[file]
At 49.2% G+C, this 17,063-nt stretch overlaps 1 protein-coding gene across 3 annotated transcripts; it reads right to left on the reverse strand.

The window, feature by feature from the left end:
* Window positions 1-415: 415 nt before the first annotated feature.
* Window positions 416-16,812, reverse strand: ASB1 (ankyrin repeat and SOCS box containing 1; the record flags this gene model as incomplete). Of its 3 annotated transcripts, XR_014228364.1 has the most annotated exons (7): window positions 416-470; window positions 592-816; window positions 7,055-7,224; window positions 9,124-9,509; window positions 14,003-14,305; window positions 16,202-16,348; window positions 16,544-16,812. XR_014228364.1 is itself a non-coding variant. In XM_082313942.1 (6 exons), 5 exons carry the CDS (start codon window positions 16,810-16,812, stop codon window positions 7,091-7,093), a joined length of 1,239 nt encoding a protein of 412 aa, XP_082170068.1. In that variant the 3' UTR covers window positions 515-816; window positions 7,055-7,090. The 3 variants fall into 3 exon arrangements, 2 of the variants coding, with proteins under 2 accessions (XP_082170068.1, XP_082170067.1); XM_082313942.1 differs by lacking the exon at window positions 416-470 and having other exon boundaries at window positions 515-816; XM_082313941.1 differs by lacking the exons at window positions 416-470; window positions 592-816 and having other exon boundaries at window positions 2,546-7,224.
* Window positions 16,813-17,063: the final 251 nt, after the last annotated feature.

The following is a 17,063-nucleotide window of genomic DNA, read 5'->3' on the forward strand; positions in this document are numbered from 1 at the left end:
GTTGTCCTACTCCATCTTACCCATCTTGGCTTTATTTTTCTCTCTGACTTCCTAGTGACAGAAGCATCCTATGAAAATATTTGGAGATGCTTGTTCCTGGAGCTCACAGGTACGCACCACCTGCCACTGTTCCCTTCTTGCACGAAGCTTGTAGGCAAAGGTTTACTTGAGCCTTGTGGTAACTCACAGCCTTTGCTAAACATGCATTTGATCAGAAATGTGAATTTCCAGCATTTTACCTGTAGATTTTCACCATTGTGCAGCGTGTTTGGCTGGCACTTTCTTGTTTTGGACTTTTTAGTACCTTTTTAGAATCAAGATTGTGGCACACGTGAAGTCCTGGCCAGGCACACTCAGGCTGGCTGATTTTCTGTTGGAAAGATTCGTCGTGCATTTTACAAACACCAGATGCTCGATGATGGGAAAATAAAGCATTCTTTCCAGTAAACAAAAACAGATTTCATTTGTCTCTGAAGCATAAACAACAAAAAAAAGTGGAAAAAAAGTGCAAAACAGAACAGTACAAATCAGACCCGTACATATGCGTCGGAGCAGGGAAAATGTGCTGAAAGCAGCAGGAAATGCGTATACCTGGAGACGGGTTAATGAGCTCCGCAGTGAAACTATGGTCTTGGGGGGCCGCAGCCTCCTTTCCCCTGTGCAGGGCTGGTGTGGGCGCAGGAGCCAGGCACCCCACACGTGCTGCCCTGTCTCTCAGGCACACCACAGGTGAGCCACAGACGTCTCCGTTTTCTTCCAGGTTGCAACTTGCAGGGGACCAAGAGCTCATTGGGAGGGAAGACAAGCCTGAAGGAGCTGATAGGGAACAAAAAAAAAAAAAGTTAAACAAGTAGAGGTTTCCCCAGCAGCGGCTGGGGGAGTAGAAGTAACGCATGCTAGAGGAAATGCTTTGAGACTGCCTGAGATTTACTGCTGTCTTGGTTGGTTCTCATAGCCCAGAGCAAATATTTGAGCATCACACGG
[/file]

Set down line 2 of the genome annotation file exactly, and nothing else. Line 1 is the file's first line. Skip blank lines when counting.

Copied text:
The window, feature by feature from the left end: